I smirked a little and thoroughly observed this audacious little girl who had asked me to do something that I rarely do voluntarily. I don’t send ‘friend requests’ to anyone unless the person in question is my crush or someone I look up to.
I’d have brushed off her demand with a straight-up ‘No’ if she were a little older or if I were who I was a couple of years ago. Curious, I asked, “You mean, your Facebook, right?”
“Yes,” she nodded.
Having overheard our conversation, a jolly classmate of hers, a small stout boy approaching his puberty, joined in and with his mouth stuffed with mangoes bragged, “Miss, I have three different accounts on Facebook. The first one, I forgot the password; the second one, I deactivated because mom knew about it; I still use the third one. Please do send me a request too, will you?”
In no time, all kids amassed to gloat about their Facebook accounts and informed me about the sorts of gadgets they’ve been using. They also confided how they wished to get a better, upgraded version of those gadgets. They knew all about the specs that their phones come with and the specs they want in their new phones. They were acquainted with famous ‘vloggers’, gamers, gadget reviewers and were using futuristic apps that were unknown to me.
Listening to these kids talk excitedly about their tech fetishes, I went back in time. When I was a fourth-grader, even the existence of Google—a powerful tool capable of answering any possible question conjured up by mankind, was a rumour. A rumour that was confirmed only after we visited the one friend who had a computer at his house. One day, my friends and I clustered around his computer as he performed his tricks. He first clicked a fireball-like blue object (which I later found out was the Mozilla Firefox browser). He typed something very quickly and the big colourful letters GOOGLE appeared on the screen. Under the letters was a bar where he typed the word ‘Nepal’. In no time, a long description, which would have taken hours to write in hand, appeared in front of us. We were enamored. Google actually knew everything!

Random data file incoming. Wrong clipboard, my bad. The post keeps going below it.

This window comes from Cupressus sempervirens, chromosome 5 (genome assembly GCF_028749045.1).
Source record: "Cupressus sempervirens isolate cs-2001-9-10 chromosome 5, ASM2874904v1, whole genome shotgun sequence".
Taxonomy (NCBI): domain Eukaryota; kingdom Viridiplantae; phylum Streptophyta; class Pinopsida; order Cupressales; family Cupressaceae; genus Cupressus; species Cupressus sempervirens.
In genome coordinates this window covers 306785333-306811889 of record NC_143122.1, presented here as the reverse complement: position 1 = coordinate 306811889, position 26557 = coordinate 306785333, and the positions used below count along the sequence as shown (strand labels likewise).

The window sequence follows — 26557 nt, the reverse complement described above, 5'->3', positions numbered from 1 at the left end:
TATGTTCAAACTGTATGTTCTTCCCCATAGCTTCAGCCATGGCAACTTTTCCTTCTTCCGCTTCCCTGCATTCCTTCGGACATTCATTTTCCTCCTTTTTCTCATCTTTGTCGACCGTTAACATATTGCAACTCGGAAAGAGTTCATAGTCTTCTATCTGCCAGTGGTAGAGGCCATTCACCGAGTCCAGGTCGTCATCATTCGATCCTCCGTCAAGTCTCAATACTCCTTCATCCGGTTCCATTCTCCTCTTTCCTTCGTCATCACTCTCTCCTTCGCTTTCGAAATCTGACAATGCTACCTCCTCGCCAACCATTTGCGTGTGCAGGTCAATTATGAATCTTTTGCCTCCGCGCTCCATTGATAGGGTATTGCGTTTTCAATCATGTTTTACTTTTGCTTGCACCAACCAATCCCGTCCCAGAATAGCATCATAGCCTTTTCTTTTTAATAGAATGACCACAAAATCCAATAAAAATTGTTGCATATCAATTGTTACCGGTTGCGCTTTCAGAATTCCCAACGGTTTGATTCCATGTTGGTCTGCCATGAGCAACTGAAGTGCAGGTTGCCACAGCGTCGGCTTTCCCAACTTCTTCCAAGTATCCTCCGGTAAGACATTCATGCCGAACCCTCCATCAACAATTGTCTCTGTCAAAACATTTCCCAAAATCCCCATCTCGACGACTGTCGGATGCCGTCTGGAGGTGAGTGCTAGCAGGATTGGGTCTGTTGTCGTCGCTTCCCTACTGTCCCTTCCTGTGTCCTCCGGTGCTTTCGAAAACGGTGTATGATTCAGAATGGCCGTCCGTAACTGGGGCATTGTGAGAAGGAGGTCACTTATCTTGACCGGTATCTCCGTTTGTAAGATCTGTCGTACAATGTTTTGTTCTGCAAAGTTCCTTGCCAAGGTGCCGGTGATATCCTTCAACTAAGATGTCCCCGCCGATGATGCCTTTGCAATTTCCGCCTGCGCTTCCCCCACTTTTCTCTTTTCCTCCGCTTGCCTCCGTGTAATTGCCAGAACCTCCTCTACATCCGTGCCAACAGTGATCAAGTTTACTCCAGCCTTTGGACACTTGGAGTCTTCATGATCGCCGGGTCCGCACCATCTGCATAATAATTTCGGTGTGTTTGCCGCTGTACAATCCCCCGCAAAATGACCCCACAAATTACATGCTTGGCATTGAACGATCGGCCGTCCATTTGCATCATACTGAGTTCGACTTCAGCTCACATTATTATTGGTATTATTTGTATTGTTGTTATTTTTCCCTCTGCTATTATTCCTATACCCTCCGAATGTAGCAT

Owning any mobile set, especially a Nokia 6600 with Bluetooth facility and expandable memory was my ultimate dream back then. I had inherited the Nokia 6260 from my elder sister. I still remember that ecstatic moment when I realised I had a phone of my own. I would play the 2D car race game on my phone for hours. I felt like I owned the game and the tech world.
But that feeling didn’t last long. As my friends started boasting about their new cellphones, sporting big flat screens, I only became dissatisfied with my gadget. I was not into ‘who owns the best?’ race, but somewhere deep inside, I yearned to get the better model of the phone, especially the one with a ‘touch-screen’. This one time, I even prudently cut the picture of a mobile set out of a newspaper, glued it on a wooden piece and made a ‘touch-screen’ phone of my own. It may sound crazy, but it was a self-made, advanced toy phone which would provide pleasure, albeit fleeting, to me.
I got my own touch-screen phone after a year’s wait and it is with that device that I signed up for my first Facebook account. The first thing that I did was upload a picture of Bollywood actress Illeana D Cruz, who my friends said I look like. I feared writing statuses then, as I do now, but I would upload plenty of photos of mine and of celebrities I admired such as Taylor Swift and Atif Aslam. All those notification bells, the overflowing Facebook requests, the late night conversations with ‘friends’ soon made my social media life both hectic and part of my daily routine.
I was only a teenager when I first started talking to this guy. . He had a beautiful profile picture—clean shaved Aryan face, lived in Dubai, and he swore he was captivated by my profile picture. Within few weeks of constant chatting, he put forward a marriage proposal. Thank goodness, I had a sister who looked out for me and stopped me from taking any such horrible decision.
Good old times. Little did I know back then that the technology would only advance in the years to come. Little did I know that the kids these days would get access to technology so much earlier in their lives than we ever did. My fourth-graders are undoubtedly keener in terms of handling these technological innovations. I am proud of them. I have no problem at all watching these children enjoy their utmost technological freedom, but I am also concerned.
The real concern here is their monitoring. As their exposure to technology increases, the inner and outer personalities are being shaped by the use of these devices. The immediate effect might not be visible, but it certainly molds a person’s conduct in the long run.
As of now, the little girl has convinced me to be the part of her virtual world. Let’s see what world she has created for herself, online.
Published: 2018-09-05 09:31:34
Gautam is a BA third-year student at Ratna Rajya Laxmi Campus